Interventions to prevent and treat agitation include the following:
- Create a calm environment and remove stressors. This may involve moving the person to a safer or quieter place or offering a security object, rest, or privacy. Providing soothing rituals and limiting caffeine use are also helpful.
- Avoid environmental triggers. Noise, glare, and background distraction (such as having the television on) can act as triggers.
- Monitor personal comfort. Check for pain, hunger, thirst, constipation, full bladder, fatigue, infections, and skin irritation. Make sure the room is at a comfortable temperature. Be sensitive to the person’s fears, misperceived threats, and frustration with expressing what is wanted.
- Simplify tasks and routines.
- Find outlets for the person's energy. The person may be looking for something to do. Provide an opportunity for exercise such as going for a walk or putting on music and dancing.
Techniques for Response
If a patient with dementia becomes anxious or agitated, consider these potential interventions:
- Back off and ask permission before performing care tasks. Use calm, positive statements, slow down, add lighting, and provide reassurance. Offer guided choices between two options when possible. Focus on pleasant events and try to limit stimulation.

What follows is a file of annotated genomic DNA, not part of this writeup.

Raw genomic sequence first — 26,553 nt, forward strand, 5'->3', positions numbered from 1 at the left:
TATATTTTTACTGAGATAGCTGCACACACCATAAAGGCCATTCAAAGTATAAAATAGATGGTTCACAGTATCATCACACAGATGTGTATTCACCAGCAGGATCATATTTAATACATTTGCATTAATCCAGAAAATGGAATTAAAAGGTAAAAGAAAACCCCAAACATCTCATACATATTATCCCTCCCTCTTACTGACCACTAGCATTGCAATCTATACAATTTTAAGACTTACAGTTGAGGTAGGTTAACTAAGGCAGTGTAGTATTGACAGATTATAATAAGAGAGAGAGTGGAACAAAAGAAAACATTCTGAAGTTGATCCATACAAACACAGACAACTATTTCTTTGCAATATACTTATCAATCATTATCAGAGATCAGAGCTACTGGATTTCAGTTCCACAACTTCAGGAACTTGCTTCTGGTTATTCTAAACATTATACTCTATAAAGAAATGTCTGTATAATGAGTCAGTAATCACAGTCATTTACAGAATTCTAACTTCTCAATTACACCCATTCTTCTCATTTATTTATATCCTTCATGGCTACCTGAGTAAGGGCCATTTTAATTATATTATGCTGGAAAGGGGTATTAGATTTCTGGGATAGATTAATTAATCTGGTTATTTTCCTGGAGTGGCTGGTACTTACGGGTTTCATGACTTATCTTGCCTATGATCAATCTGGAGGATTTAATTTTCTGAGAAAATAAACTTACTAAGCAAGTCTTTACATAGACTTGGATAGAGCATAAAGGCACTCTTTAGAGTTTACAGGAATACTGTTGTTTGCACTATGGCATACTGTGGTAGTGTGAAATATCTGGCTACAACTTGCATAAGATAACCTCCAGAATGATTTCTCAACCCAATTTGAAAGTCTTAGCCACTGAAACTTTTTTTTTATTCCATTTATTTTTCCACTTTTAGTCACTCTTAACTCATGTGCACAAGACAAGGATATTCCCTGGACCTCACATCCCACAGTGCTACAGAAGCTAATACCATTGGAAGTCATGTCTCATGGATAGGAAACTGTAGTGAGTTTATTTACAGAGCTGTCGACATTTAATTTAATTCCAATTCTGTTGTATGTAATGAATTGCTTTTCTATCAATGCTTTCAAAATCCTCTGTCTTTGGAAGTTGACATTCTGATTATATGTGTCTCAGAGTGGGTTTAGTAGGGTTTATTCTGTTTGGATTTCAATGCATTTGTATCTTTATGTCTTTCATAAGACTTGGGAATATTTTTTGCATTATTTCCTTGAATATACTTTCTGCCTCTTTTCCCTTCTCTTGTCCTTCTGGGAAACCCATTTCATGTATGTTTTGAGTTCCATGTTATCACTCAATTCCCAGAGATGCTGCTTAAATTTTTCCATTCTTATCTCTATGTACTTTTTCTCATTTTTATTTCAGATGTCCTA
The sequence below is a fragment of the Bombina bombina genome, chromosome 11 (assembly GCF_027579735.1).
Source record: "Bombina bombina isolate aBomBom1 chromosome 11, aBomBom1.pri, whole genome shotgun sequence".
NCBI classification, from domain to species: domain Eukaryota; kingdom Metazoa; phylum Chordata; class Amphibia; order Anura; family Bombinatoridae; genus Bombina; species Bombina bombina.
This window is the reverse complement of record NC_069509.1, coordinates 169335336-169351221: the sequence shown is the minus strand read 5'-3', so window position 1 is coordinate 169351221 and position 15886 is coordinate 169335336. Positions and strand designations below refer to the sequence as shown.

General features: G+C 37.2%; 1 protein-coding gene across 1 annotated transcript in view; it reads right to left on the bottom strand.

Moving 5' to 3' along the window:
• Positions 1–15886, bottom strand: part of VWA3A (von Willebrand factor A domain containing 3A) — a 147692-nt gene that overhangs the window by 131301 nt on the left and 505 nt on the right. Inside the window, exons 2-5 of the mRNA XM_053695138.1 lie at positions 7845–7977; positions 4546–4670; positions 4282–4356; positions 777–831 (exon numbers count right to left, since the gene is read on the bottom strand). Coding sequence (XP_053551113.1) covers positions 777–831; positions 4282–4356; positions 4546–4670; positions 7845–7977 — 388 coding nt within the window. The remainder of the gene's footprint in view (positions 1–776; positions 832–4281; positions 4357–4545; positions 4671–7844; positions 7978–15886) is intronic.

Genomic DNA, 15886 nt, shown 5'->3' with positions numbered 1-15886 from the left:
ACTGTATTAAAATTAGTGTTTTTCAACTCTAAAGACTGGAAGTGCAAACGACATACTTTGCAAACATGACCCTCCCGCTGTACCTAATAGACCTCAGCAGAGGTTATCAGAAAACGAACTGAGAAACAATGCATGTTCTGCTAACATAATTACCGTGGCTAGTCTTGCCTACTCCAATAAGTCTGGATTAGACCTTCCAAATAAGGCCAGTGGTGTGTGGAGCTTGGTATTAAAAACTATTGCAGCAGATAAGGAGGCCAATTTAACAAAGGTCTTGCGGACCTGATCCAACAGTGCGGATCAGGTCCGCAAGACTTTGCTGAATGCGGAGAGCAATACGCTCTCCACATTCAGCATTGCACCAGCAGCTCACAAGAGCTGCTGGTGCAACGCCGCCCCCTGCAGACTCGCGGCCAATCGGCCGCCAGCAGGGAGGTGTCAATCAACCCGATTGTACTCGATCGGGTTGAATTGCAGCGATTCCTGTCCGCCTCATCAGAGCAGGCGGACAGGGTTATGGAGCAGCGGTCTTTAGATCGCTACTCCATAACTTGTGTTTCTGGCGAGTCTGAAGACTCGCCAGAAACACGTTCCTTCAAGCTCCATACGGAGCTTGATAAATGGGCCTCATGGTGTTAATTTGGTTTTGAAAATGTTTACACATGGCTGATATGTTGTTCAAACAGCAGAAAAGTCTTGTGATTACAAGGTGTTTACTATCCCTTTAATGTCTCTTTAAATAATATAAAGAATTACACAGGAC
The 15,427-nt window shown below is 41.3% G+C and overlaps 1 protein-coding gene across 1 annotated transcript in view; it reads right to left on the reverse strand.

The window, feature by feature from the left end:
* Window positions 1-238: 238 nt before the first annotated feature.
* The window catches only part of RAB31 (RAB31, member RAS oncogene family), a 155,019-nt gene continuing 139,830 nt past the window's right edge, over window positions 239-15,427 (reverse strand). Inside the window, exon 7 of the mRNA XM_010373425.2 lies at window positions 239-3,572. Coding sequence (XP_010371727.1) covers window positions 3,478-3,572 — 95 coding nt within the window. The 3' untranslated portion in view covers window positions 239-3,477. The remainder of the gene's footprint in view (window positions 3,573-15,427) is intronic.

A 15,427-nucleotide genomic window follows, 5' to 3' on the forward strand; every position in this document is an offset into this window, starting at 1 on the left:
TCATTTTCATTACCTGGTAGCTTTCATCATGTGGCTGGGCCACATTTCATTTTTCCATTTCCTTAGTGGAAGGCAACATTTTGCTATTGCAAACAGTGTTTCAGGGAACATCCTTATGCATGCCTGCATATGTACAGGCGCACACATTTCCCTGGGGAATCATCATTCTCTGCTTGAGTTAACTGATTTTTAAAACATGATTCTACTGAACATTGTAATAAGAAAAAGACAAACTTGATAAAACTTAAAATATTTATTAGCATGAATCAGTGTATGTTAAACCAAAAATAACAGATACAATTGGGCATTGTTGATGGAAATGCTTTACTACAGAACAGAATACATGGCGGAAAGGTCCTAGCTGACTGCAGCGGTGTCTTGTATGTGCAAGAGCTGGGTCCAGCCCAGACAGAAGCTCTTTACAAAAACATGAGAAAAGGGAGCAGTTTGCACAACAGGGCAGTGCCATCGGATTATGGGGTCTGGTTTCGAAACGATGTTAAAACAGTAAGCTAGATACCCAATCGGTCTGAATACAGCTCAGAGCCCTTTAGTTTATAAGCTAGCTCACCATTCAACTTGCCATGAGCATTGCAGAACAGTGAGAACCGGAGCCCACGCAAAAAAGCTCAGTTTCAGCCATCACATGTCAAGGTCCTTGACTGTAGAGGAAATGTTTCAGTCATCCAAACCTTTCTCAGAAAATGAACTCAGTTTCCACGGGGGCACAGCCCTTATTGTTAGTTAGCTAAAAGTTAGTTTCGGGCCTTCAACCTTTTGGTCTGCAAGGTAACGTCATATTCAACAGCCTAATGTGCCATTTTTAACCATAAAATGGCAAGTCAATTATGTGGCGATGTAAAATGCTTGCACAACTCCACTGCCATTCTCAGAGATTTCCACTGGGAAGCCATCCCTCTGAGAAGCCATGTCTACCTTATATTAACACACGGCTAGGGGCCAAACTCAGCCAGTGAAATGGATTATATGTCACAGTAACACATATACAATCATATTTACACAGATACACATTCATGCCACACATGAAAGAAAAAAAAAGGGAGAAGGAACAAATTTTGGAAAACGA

- Use effective language. When speaking, try phrases such as, “May I help you? Do you have time to help me? You're safe here. Everything is under control. I apologize. I'm sorry that you are upset. I know it's hard. I will stay with you until you feel better.”
- Listen to the person’s frustration. Find out what may be causing the agitation, and try to understand.
- Check yourself. Do not raise your voice, show alarm or offense, or corner, crowd, restrain, criticize, ignore, or argue with the person. Take care not to make sudden movements out of the person's view.
If the person’s anxiety or agitation does not improve using these techniques, notify the provider to rule out physiological causes or medication-related side effects.
When a person with dementia experiences hallucinations, they may see, hear, smell, taste, or feel something that isn't there. Some hallucinations may be frightening, while others may involve ordinary visions of people, situations, or objects from the past. Alzheimer's and other dementias are not the only cause of hallucinations. Other causes of hallucinations include schizophrenia; physical problems, such as kidney or bladder infections, dehydration, or intense pain; alcohol or drug abuse; eyesight or hearing problems; and medications. See Figure 6.10 for an illustration of hallucinations experienced by a person with dementia.
If a person with dementia begins hallucinating, notify the health care provider to rule out other possible causes and to determine if medication is needed. It may also help to have the person's eyesight or hearing checked. If these strategies fail and symptoms are severe, medication may be prescribed. While antipsychotic medications can be effective in some situations, they are associated with an increased risk of stroke and death in older adults with dementia and must be used carefully.